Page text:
SERVANT LEADERSHIP & This Popular Female CEO’s Leadership Style May End the Debate on Best Leadership Style, Ever

by Marcel Schwantes, Inc. Magazine, 2/17/17.

…The answer is in two words: Servant Leadership.

In her 2015 book “Dare to Serve,” Bachelder outlines her philosophy for transforming Popeyes. In a nutshell: “We needed to serve the people who have invested the most in Popeyes.”

This means that Popeyes is unwavering in its dedication to serve the people who own the restaurants that serve the customers who walk in the door to experience scrumptious Louisiana cuisine.

This idea of customers coming second is not a new concept. More people-oriented companies are tuning in to the incredible financial return that comes after they invest first in the development, care and engagement of those on the front lines, who serve their customers.

Leaders are finding that when they improve the employee experience (or in Popeye’s case — the franchisee experience) by instilling the servant leader ethos throughout, the customer experience is richer and more satisfying, leading to more loyal customers.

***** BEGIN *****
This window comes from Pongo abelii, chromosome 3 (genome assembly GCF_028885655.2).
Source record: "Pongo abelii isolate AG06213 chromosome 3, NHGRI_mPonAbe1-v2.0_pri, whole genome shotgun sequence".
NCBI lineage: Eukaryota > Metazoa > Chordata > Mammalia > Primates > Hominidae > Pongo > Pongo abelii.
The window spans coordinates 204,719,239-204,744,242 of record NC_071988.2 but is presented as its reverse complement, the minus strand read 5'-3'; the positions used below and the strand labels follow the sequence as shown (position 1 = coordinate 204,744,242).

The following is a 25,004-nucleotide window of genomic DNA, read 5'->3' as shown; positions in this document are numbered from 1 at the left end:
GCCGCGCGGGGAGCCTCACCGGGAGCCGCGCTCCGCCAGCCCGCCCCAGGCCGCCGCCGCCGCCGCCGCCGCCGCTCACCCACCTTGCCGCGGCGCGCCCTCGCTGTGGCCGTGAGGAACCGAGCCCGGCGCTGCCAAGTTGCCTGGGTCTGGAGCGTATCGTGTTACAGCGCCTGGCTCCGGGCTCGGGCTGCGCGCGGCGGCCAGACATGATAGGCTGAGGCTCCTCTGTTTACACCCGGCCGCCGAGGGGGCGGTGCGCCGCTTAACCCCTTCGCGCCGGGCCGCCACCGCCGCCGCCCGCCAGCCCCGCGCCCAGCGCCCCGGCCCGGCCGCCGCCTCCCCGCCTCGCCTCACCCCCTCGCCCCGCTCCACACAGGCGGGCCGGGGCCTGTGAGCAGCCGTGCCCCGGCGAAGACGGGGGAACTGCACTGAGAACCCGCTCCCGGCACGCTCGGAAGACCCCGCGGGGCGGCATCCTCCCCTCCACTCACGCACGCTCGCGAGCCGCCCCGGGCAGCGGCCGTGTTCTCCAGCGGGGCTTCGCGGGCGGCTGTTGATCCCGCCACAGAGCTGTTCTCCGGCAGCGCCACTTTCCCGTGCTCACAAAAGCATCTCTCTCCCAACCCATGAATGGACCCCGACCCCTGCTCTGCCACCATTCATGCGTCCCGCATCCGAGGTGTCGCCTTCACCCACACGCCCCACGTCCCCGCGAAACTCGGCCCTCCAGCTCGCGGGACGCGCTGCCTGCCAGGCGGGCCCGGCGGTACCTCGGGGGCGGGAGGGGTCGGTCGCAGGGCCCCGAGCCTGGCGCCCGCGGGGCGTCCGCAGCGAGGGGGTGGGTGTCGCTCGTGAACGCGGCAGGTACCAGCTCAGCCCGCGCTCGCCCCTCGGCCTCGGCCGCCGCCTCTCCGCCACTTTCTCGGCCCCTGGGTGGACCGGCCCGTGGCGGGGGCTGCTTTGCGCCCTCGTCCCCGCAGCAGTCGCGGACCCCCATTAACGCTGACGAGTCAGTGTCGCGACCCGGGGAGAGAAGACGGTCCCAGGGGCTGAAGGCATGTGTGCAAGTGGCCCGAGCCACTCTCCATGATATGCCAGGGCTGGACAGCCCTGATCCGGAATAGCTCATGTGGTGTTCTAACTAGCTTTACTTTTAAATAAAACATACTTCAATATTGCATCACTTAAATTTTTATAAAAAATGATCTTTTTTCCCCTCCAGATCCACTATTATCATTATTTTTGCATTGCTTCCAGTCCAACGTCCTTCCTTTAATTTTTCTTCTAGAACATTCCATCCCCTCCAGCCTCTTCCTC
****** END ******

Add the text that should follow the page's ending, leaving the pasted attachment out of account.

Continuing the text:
And Then There’s That ‘Spotlight’ Problem

Bachelder uses a great illustration with powerful imagery to pinpoint the leadership problem. She says that leadership is not unlike being on a Broadway stage. When we go to a Broadway show, the spotlight hits the stage, and we wait for the main actor to come out and join us because we know that will be the beginning of the story.

Leadership, she says, is much the same. When you get promoted to a leadership job, people wait to see who you are, how you’re going to act, how you’re going to lead, and they form their conclusions from there.

Bachelder and her team concluded that too many leaders hunger for the spotlight, too many leaders want to stay in the spotlight, and too many leaders forget to shine the spotlight on others.

So they brought this idea of servant leadership over and said, “What if we turned the spotlight to the people we serve instead of keeping it to ourselves. And what would that look like?”

Well, they did. And the results were incredible.

The Six Principles Expressed in Popeyes’ Purpose

In her book, she describes how she created a culture based on what is now the “Popeyes Purpose,” which is expressed in six principles of how they work together. She says that the choice wasn’t an easy one, but her leadership team made a conscious decision to adopt and practice these six behaviors that her team found as “essential to serving people well” and delivering superior performance.

The spotlight problem is solved through the six principles of passion, listening, planning, coaching, accountability and humility…

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